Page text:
I have published an ebook on Kindle. It is available for free through July 27. Since I am self-publishing, I can show you an excerpt without asking the publisher for permission. I am the publisher, and I give myself permission. The book is called Dark Nights of the Soul: Reflections on Faith and the Depressed Brain. You can use the link to go straight to the page on Amazon to download it.
There are a lot of misconceptions about depression that prevent people who suffer from getting the help they need. In my own experience, religion sometimes brought healing and comfort when nothing else would, and sometimes it made my depression worse in ways nothing else could. And so I say I am in recovery from two things: depression and bad faith.
The first misconception is thinking depression is only an emotional state. Typically, people say they’re depressed when they are very sad. So depression in this sense is extreme sadness. Anyone can feel depressed after the death of a family member or friend, loss of a job, divorce or breakup, or some tragic event in their lives. This is situational depression.
But depression in the sense I’m talking about is not that kind of sadness. It is a medical condition. It is not something that happens because of life. It is an ongoing condition of the brain. This is clinical depression.
The Depressed Brain
Did you know that your brain processes more than 100,000 chemical reactions every second? Obviously, that is too much to describe in detail here. For most purposes, you just need to know that an important part of this activity involves the production of chemicals like serotonin and dopamine. I will refer to them generally as “happy chemicals.” You have happy chemicals and stress chemicals. The brain processes them, but most of them are actually produced in the gut. This is why people with depression or anxiety often have gastrointestinal (GI) illnesses as well. Regardless of where they come from, when your brain does not get normal levels of happy chemicals, the stress chemicals affect your mood. You live in a constant, underlying, and invisible state of depression–even when there is no reason for you to be sad. This kind of depression is a medical condition, not an emotional state where you can just “cheer up” or pray your way out of it.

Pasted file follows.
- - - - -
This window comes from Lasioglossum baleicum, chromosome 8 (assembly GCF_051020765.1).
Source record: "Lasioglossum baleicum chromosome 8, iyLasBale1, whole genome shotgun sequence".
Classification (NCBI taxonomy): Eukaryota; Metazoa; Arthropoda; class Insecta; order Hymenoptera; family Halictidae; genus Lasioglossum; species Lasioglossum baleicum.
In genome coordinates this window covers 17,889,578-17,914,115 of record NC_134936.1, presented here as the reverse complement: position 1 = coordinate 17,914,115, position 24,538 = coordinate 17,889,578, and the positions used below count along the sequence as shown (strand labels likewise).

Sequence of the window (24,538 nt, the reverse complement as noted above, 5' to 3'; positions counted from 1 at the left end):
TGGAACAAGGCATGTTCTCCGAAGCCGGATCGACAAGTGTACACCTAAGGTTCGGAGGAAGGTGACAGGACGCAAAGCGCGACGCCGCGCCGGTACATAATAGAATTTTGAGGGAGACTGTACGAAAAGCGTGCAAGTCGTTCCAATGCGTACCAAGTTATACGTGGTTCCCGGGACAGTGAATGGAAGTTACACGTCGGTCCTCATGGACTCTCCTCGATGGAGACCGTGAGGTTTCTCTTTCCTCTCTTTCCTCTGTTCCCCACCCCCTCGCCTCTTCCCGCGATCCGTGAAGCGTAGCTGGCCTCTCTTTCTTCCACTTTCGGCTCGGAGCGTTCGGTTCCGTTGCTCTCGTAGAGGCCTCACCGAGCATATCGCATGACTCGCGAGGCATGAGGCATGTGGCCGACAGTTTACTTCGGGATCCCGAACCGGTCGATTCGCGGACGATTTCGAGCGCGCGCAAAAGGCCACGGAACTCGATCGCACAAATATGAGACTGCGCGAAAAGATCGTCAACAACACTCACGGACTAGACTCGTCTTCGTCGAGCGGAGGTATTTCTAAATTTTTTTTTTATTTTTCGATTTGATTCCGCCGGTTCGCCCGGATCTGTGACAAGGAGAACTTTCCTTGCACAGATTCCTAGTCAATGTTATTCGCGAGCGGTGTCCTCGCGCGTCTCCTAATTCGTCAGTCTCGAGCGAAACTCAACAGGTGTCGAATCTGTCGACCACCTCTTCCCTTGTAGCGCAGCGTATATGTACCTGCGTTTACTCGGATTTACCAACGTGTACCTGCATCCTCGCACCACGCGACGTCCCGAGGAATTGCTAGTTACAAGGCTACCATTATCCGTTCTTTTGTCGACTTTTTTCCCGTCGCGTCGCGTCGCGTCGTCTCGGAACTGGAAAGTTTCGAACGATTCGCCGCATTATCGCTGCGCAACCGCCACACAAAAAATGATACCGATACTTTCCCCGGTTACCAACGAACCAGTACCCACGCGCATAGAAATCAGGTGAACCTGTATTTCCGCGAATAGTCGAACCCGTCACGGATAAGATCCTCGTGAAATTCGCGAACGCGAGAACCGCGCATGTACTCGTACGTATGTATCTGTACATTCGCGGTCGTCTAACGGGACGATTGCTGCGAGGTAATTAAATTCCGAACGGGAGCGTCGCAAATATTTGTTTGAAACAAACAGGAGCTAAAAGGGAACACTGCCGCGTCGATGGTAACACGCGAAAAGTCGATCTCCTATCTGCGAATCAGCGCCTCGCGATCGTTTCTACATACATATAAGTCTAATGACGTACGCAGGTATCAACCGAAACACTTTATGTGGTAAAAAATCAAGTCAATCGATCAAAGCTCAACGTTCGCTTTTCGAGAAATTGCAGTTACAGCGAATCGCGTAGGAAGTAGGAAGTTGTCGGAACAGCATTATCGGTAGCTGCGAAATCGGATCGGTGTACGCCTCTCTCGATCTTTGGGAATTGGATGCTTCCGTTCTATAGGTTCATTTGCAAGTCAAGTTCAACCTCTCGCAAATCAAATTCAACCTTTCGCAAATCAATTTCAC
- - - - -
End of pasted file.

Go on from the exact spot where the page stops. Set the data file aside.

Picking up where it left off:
I did not know any of this until I was professionally tested. The psychiatrist summed up the results like this: “You tested high for depression in every possible way.”
It was one of those moments when I knew my life would never be the same. How I viewed myself, life, the world, God, and everything changed forever with that one sentence. I only felt mildly depressed, and I still tested high in every possible way? I never thought it could be that bad. Yet, as the psychiatrist explained it, I saw how it was not only possible but explained a lot about my whole life.
Clinical depression is not about how you feel at any given moment. It means you need help in creating a healthy level of happy chemicals. Without that help, I walked around numb, moody, temperamental, irritable, and looking angry even when I was not. I isolated myself and either dreaded or loathed social interaction. I thought all kinds of bad thoughts about myself, friends, enemies, family, strangers, the world, God, and life itself. I suffered from anxieties for no good reason. I thought no one understood me, so there was no point in talking to anyone.
Of course, I did not feel that way 24/7. It would have been easier to recognize if I did. I had ups and downs just like everyone, or so I thought. My emotional/mood spectrum felt normal to me because it was the only thing I had ever known. This is what it’s like to live with clinical depression and not know it.